(Corrects 6th paragraph to show two batteries paid for by
By Dan Williams
JERUSALEM, July 15 Israel has found funding for
three new Iron Dome rocket interception batteries, an Israeli
official said on Tuesday, a week into its conflict with
Palestinian militants in Gaza.
Israel had seven Iron Domes set up to shoot down missiles
when cross-border fighting with Hamas-led militants surged on
July 8, and has since brought two more into service, Israel's
Defence Ministry said.
Speaking to Reuters on condition of anonymity, the Israeli
official said that as a result of the Gaza crisis, three new
Iron Dome units were now "in the pipeline".
Israel accepted the terms of an Egyptian-proposed truce on
Tuesday to end its air strikes and naval barrages on Gaza that
Palestinian officials say have killed at least 184 people,
mostly civilians, since Tuesday last week.
But Hamas, which controls Gaza, did not immediately follow
suit and promise to end rocket attacks on Israeli territory,
saying it had not been consulted by Cairo.
The Israeli official did not expand on where the money for
the new rocket interceptors came from. But Yair Ramati, head of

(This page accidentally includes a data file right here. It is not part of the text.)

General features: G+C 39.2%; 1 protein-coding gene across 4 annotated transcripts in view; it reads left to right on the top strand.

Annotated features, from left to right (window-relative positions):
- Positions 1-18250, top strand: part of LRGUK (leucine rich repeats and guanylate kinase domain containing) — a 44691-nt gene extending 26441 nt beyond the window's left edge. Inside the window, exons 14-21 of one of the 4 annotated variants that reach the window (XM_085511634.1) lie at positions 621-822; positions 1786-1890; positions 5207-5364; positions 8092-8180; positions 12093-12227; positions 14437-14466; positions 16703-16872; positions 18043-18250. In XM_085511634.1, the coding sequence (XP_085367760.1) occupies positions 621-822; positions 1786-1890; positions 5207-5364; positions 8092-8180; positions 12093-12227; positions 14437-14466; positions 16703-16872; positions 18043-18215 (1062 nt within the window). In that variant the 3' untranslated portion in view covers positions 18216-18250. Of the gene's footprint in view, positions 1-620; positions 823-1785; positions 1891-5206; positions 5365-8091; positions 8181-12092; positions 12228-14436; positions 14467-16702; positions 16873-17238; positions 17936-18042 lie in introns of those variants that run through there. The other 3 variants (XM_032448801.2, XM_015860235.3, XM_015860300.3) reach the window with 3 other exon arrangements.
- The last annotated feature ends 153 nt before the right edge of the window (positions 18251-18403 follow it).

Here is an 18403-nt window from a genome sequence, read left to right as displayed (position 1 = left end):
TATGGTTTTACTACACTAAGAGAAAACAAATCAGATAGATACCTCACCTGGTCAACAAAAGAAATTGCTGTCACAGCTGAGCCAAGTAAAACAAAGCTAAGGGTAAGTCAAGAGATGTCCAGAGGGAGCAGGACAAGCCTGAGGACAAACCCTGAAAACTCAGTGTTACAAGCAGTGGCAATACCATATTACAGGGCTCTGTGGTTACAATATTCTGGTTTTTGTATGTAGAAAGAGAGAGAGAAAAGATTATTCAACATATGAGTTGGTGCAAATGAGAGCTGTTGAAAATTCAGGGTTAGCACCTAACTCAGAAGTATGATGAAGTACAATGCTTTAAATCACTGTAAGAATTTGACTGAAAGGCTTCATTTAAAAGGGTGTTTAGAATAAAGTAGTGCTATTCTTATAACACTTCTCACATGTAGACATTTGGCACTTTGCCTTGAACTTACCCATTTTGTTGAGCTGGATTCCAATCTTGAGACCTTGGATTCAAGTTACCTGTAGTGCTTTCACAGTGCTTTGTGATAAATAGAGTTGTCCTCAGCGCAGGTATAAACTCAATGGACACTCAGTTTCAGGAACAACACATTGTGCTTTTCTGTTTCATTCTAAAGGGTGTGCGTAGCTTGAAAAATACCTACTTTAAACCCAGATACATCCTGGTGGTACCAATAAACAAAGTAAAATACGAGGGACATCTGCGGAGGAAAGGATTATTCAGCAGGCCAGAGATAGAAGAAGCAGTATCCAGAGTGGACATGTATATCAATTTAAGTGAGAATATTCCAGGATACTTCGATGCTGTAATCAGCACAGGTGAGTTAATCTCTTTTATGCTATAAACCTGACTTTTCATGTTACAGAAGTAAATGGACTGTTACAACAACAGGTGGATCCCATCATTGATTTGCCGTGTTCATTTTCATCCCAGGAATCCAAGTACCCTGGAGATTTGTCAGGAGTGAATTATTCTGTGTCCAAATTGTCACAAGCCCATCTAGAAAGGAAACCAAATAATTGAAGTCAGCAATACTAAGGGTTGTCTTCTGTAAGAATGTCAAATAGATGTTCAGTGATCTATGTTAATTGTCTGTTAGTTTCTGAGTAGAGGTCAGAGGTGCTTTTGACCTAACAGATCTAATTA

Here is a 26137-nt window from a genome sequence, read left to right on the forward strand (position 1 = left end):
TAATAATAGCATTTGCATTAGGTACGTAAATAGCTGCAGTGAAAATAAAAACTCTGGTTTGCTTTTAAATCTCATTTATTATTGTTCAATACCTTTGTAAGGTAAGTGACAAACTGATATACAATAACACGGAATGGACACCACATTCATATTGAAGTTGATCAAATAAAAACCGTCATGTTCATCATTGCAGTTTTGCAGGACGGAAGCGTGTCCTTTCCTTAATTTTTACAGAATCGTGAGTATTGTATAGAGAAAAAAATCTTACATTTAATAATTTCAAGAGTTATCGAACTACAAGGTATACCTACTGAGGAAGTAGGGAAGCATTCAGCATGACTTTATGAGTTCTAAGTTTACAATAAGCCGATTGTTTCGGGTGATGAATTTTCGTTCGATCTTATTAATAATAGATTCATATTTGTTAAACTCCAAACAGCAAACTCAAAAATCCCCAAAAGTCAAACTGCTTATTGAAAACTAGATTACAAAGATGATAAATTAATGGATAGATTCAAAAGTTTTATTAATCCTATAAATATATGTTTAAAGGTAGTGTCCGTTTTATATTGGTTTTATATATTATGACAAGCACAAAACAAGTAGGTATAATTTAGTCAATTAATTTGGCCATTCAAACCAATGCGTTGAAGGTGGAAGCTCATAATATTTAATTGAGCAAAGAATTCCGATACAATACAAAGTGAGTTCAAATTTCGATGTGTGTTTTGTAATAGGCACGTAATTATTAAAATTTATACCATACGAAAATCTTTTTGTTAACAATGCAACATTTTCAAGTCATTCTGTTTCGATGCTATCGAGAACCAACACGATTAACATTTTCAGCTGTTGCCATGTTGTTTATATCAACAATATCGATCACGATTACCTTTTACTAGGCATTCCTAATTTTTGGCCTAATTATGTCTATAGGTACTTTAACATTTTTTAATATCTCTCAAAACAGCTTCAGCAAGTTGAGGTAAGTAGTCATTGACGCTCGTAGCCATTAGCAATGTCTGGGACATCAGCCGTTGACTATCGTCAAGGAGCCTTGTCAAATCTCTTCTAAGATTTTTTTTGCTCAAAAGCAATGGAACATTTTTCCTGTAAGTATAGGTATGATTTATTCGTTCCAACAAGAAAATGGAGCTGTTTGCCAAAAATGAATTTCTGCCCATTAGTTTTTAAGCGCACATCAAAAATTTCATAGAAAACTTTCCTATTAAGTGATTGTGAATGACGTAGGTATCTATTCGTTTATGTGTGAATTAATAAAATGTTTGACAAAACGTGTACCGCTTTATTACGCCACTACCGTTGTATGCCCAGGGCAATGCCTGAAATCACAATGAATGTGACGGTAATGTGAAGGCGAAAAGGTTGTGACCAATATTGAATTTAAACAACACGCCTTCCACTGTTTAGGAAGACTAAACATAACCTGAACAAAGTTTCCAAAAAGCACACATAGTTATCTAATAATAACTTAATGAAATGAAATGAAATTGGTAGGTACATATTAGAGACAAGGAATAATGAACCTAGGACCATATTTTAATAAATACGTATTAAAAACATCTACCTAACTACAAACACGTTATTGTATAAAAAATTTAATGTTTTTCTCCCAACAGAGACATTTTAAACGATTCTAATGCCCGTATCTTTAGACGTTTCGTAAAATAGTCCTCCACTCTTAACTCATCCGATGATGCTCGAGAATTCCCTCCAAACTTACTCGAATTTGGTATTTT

the Defence Ministry's missile defence agency, told reporters at
the weekend that all but two of the Iron Dome batteries in the
field were paid for with U.S. grants.
The U.S. embassy in Israel did not immediately comment about
the planned increase in the Iron Dome deployment on Tuesday.
Before the Gaza crisis, Israeli officials had said they
needed 13 Iron Domes to provide sufficient nationwide protection
on the Palestinian front as well as volatile borders with
Lebanon and the Egyptian Sinai. But some predicted Israel would
fall short of that number given deep defence budget cuts.
Israeli defence industry sources have said in the past that
Iron Dome batteries cost about $50 million each but added that
this would be reduced as state-owned manufacturer Rafael
Advanced Defense Systems Ltd. refined its production techniques.
Israeli and U.S. officials said Iron Dome, which is designed
to shoot down rockets threatening to hit residential areas while
ignoring those falling wide, has scored a 90 percent success
rate during the Gaza fighting.
(Writing by Dan Williams; Editing by Andrew Heavens)